We have devastated the ecosystem and threatened our survival and are now chanting the slogan ‘Save the planet, the earth is dying, save the ecosystem’ – which seems merely deceptive.
The earth has undergone many climatic and environmental changes, evolved with time, and survived more successfully. We need to understand that this planet is known as the ‘land of the lost’ for many species. The land is there, but the species are lost. This planet has seen the Ice Ages, dinosaurs, and many other species, that have become extinct. It is time to understand that it is human lives that are in threat due to unsustainable anthropogenic activities, not the planet.
The sympathy we show towards the earth’s scars and wounds and its survival needs to be reconsidered. It is not the planet, but us humans who bear the scars and wounds. As humans, we have devised numerous ways to comfort ourselves, and yet these endeavours for a prosperous lifestyle are posing a threat to our very survival.
Consider how we have inflicted wounds upon ourselves – wounds we have never acknowledged as our own and scars we have always attributed to the planet’s survival rather than our own. These wounds extend beyond the environmental realm; they have permeated our societies, economies, and ecosystems.
Every living organism naturally strives for survival. However, the excessive exploitation of resources in the pursuit of survival also threatens our continued existence. It is both astonishing and disheartening to witness that humans – a species endowed with consciousness – have jeopardized not only their own existence but also that of countless other species.
A multitude of human activities, including overpopulation, pollution, the combustion of fossil fuels, and deforestation, exerts detrimental impacts on the physical environment. Consequences such as climate change, soil erosion, deteriorating air quality, and contaminated water resources are direct outcomes of these shifts. These adverse effects have the potential to significantly influence human behaviour, potentially resulting in large-scale migrations, and conflicts arising from disputes over access to clean and safe water sources and livelihood resources.
The Intergovernmental Panel on Climate Change (IPCC) Report 2023 shows that anthropogenic activities have caused global warming, with global surface temperature reaching 1.1 degrees C above 1850–1900 in 2011–2020. Every increment of global warming will intensify multiple and concurrent hazards. It also shows that approximately 3.3-3.6 billion people are highly vulnerable to climate change. Human and ecosystem vulnerability are interdependent.
According to the European Commission, the period from 2011 to 2020 marked the warmest decade ever recorded, with the global average temperature surging to 1.1 degrees C above pre-industrial levels in 2019. The increase of 2.0 degrees C compared to pre-industrial times is linked to severe adverse impacts on both the natural environment and human health.
This includes a substantially heightened risk of climate change, environmental degradation, pollution, and climate-induced disasters, displacing millions and wreaking havoc on human lives, livelihoods, and infrastructure. These are the vital signs that indicate that life on the planet is in peril.
The United Nations World Meteorological Organization, in an updated report released in May, tallied nearly 12,000 extreme weather, climate, and water-related events over the past half-century around the globe that have killed more than two million people and caused economic damage of $4.3 trillion.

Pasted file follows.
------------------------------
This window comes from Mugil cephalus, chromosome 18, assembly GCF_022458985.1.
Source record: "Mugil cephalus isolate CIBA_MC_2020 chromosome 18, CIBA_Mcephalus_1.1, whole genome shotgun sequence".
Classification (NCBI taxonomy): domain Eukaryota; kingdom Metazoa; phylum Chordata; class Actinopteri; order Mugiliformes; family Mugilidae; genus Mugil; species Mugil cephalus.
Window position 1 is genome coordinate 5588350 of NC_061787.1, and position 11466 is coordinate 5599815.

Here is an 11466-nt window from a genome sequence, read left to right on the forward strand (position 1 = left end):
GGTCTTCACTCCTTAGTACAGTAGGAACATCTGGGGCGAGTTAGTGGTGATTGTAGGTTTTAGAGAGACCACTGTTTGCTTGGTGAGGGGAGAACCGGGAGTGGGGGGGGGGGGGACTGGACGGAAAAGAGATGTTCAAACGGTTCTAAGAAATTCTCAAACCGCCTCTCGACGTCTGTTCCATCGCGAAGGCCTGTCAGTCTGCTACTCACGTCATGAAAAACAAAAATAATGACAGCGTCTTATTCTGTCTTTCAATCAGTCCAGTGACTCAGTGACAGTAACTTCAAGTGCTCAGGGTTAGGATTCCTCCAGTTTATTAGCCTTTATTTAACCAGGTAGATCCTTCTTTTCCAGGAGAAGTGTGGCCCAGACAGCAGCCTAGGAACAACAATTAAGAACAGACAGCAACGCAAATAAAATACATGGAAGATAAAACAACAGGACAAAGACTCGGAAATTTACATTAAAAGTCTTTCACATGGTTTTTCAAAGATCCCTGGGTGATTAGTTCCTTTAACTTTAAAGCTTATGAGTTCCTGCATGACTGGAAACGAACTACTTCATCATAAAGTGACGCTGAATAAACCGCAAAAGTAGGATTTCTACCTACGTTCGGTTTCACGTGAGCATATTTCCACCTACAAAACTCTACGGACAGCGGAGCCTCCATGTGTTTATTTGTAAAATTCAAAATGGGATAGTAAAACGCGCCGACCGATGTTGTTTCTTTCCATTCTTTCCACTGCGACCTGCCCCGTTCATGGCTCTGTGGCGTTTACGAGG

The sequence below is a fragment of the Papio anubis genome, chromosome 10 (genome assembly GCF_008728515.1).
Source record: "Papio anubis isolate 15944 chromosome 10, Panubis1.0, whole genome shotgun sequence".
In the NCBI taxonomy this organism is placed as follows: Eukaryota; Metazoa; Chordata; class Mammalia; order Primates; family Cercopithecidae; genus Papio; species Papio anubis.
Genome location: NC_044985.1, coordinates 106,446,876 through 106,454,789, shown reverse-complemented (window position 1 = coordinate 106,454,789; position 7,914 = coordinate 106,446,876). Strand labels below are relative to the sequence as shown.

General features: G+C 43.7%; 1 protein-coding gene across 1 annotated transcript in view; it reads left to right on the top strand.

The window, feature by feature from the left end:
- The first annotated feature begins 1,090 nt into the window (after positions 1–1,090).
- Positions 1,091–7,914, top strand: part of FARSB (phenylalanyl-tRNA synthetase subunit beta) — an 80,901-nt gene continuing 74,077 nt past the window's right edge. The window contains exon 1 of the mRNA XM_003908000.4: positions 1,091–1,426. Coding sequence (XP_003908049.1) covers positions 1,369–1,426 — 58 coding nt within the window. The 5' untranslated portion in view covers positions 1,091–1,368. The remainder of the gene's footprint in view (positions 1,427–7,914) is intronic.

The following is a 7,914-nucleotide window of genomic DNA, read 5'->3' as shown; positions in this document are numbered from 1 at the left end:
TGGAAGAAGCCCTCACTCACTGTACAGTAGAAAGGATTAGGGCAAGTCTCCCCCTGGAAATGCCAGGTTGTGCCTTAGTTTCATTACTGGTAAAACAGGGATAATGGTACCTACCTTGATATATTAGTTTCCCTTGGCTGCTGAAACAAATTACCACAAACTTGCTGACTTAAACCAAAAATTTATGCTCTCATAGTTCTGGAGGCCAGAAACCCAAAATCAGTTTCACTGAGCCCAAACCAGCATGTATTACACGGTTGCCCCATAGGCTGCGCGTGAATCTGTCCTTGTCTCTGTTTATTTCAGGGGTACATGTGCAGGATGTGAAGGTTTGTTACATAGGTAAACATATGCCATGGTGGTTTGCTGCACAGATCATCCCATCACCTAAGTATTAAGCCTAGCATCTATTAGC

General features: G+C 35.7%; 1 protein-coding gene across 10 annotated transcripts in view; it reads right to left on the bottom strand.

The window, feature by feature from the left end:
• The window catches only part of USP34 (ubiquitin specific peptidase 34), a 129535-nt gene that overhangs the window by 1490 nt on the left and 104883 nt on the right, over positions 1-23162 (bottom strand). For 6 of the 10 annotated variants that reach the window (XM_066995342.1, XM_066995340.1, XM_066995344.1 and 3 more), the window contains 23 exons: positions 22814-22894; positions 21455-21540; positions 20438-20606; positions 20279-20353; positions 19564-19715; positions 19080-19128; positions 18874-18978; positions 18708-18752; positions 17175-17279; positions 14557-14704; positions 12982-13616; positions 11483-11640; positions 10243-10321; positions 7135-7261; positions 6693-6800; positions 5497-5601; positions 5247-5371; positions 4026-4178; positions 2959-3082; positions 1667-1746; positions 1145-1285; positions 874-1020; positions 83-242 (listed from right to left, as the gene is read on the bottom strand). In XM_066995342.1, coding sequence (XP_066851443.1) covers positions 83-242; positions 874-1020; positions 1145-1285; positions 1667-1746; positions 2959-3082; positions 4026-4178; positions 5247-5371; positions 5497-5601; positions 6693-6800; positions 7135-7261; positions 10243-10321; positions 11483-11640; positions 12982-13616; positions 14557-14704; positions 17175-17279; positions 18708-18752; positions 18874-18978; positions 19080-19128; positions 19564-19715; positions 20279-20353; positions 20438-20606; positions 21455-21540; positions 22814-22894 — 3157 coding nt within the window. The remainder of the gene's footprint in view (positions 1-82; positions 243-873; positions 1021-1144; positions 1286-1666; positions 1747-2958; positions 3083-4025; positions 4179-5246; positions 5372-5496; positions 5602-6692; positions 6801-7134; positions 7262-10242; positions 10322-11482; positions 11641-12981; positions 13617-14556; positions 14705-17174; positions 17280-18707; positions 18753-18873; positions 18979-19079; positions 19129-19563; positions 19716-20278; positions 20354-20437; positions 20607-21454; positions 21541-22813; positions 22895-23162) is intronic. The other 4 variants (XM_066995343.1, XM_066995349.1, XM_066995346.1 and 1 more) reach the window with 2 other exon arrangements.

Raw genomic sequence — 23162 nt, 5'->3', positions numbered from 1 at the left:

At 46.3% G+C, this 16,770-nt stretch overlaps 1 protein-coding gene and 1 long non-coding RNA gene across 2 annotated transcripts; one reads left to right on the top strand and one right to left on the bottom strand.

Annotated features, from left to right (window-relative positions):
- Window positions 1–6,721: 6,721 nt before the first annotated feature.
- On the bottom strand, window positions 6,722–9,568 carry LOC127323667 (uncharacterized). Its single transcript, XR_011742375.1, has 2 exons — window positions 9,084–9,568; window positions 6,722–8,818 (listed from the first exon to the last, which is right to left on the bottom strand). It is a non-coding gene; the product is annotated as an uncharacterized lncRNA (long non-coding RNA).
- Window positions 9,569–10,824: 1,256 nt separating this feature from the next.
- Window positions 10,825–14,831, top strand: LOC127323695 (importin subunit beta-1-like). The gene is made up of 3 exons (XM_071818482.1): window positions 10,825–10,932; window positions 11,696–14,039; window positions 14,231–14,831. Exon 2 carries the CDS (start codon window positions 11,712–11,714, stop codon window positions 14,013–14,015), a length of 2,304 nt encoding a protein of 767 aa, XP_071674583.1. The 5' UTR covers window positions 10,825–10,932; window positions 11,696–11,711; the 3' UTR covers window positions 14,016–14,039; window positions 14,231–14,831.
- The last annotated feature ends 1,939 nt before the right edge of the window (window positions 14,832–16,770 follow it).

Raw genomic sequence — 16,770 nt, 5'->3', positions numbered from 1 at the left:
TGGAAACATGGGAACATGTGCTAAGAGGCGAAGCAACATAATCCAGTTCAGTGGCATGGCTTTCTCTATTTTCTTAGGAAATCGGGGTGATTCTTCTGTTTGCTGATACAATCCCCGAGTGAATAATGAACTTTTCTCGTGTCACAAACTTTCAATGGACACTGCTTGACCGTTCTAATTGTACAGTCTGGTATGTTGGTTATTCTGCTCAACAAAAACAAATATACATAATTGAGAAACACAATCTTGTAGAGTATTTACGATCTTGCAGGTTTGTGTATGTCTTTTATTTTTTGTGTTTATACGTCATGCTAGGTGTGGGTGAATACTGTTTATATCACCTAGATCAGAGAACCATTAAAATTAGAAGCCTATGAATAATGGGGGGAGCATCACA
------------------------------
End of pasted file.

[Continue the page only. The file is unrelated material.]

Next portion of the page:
An average of 189 million people per year have been affected by extreme weather-related events in developing countries since 1991. In 2022, the catastrophic flooding in Pakistan affected at least 33 million people, and costs were estimated at over $30 billion.
The flood response is not considered to be anywhere near enough to help the millions of people who have lost their livelihoods and homes and face hunger, disease, and psychological impacts. How will countries with grappling economies like Pakistan cope with such devastating disasters?
The elites might sustain themselves with amenities like air conditioning, purified water, and synthetic food, but what about those who are less privileged? It is interesting to observe how society tends to equate consuming bottled water with progress and luxury, and prioritizes the use of air conditioning, believing it leads to a comfortable life.
We are confined to our own thoughts and spaces. Consider the prospect of drinking water directly from streams, relishing the freshness of the air, or sitting close to a glacier to experience its cool breeze. While it is true that there are numerous challenges in meeting the needs of the entire population, there are also ways to infuse a natural and comforting essence into our lives.
There is a need to recognize the urgency of the situation and take decisive action, so we can mend the scars that harm our lives, environment, societies, economies, and future. This can be done through a concerted effort to transition to sustainable practices, adapt to the changing climate, educate, and empower future generations, and ensure inclusive developmental approaches and practices.
Yes, as humans, we possess the capability to heal the wounds and scars that we have inflicted upon our lives for the sake of economic progress. This is the moment to act together for a brighter and more sustainable future.
Ali Rehmat Shimshali is a research assistant at the Sustainability and
Resilience Development Program and can be reached at:
firstname.lastname@example.org. Ramsha Mehboob Khan is a project assistant at the Sustainability and Resilience Development Program. The article
reflects the personal perception/opinion of the authors.
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